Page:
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Leah Messer of Wausau, Wisconsin had just graduated from high school, and was about to embark on her journey into adulthood. Three months after COVID-19 turned the world upside down, Leah’s own world was completely upended.
She began experiencing intense physical and emotional pain. Worst of all, Leah had no idea what was causing her symptoms. It was a scary situation for a young woman and her family.
Eventually, doctors would find the culprit — a serious autoimmune disease called lupus. It would severely weaken her body and threaten her very survival. Thanks to her UW Health care team and the countless prayers for recovery from friends and family members, Leah has rebounded by leaps and bounds. Some days are better than others, but Leah reached a place where she can appreciate all that is good, not only day by day but moment by moment.
It was Father’s Day weekend of 2020 when Leah’s mother, Erica Messer, found her 19-year-old daughter crying in bed with crippling joint pain.
A teenager in tears can be a regular occurrence in some families, but Leah was more of a stiff-upper-lip kind of girl. Erica couldn’t recall seeing her daughter cry since she was in grade school.
“Once I became a teenager,” recalls Leah, the youngest of five Messer children. “I kind of lived behind a mask. I wanted to be as self-sufficient as I could, so I tried not to show vulnerability.”
Seeing Leah in such distress, Erica knew something was seriously wrong. Unfortunately, several months would pass before the Messers would learn that lupus, an uncurable disease of the autoimmune system, was viciously attacking Leah’s body. Her form of the disease is called lupus nephritis because it targets the kidneys. Nine out of ten lupus patients are women, and many of them, like Leah, are diagnosed at a young age — often before 30.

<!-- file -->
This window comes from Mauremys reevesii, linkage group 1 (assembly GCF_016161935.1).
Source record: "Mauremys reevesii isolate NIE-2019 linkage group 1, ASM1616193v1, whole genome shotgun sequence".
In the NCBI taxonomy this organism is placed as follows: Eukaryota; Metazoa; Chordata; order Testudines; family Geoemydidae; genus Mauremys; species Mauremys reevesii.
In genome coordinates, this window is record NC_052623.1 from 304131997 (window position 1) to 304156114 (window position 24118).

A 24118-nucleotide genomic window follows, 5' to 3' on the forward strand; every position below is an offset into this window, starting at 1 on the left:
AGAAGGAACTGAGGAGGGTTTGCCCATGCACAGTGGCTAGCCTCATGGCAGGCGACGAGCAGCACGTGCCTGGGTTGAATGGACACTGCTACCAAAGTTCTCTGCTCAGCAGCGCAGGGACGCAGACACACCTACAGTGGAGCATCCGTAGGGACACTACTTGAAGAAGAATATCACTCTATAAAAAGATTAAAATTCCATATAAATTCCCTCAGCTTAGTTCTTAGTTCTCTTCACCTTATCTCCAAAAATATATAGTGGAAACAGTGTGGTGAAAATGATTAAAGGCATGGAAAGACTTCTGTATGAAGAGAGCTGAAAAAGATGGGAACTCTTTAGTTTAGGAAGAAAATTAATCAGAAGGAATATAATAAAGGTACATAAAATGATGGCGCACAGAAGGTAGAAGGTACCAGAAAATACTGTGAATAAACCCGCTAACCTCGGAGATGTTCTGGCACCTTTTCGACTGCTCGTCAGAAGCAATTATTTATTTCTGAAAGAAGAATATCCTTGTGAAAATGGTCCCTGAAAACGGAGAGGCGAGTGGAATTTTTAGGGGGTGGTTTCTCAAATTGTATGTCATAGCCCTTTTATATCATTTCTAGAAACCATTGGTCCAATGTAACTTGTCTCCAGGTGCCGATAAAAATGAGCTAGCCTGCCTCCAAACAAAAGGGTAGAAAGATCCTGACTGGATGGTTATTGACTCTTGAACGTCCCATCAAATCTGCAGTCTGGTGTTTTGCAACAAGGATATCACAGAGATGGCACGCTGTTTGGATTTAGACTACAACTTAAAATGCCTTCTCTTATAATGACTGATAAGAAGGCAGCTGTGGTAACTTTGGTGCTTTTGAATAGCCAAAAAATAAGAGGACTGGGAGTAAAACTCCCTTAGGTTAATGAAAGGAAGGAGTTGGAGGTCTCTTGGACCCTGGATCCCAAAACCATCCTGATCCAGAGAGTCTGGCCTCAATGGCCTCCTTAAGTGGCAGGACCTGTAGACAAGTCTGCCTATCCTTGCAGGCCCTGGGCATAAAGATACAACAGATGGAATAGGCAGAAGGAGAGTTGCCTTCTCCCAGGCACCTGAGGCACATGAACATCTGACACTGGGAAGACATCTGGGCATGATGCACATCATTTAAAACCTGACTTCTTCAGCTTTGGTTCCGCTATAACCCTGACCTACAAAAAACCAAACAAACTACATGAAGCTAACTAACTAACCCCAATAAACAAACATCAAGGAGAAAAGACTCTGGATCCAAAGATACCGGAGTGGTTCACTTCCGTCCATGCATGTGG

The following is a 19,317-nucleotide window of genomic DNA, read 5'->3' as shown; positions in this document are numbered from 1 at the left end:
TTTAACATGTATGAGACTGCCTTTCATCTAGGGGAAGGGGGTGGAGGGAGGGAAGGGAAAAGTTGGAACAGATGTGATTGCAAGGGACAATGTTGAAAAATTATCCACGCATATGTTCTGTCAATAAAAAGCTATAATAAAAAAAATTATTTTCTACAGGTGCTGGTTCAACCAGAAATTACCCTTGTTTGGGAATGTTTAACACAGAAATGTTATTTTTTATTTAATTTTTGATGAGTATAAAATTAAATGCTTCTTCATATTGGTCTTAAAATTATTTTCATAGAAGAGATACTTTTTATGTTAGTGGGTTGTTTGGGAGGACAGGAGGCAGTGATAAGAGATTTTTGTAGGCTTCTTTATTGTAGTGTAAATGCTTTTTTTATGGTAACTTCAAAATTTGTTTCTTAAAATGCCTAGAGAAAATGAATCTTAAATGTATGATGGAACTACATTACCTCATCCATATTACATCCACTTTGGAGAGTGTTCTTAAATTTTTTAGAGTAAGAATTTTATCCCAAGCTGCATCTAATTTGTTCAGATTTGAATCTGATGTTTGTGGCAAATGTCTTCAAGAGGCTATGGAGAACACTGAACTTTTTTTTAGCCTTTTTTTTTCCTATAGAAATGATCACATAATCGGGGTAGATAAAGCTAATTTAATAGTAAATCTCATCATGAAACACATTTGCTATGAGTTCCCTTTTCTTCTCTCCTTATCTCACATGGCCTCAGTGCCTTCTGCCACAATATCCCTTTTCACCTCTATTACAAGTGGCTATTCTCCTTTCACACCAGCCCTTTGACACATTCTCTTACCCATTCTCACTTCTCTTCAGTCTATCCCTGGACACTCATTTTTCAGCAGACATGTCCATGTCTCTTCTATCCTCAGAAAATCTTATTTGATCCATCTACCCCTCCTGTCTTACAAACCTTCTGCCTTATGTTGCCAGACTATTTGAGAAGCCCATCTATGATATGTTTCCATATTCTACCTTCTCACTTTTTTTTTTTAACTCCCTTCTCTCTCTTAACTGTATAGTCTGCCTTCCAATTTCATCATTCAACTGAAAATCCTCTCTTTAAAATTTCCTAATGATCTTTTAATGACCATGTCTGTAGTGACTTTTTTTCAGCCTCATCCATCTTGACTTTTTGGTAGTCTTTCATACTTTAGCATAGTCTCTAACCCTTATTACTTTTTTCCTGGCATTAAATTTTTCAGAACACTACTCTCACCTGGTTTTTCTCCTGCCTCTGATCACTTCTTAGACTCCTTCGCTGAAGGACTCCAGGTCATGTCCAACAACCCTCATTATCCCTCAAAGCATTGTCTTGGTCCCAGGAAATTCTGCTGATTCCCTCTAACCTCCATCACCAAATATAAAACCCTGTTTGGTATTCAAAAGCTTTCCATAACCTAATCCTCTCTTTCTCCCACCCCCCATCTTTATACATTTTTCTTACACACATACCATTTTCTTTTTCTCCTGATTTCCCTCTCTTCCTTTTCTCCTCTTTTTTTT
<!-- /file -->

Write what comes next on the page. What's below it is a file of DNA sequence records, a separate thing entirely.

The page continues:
Fighting just to survive each day
“Suffering” doesn’t begin to capture what Leah would experience over the next several months. Every day was a fight for survival, both physically and mentally.
“Food tasted disgusting,” Leah recalls. “I was nauseous, throwing up, lethargic and running a persistent 103-degree fever. I didn’t eat. I couldn’t sleep. That summer and into the fall, I spent most of the time in bed feeling like I was dying while I was alive.”
When things got bad enough, her parents took Leah to the local emergency room, where she would undergo an examination, tests and typically get sent home. Nobody could figure out what was wrong.
Writing about her illness, Leah said the emotional toll overshadowed her physical pain.
“I struggled with depression, self-loathing, fear, anger and self-pity,” she wrote. “The lifestyle and dreams I had before getting sick were shattered and my worldview was shaken to the core.”
For Erica and her husband Tracey, it felt like their daughter’s body was present, but the essence of this incredible young woman was gone.
“Near the end of August,” Erica recalls, “Leah turned as white as a sheet of paper. I told Tracey, ‘You have to take her in and don’t come home with her.’”
Finally: a diagnosis of lupus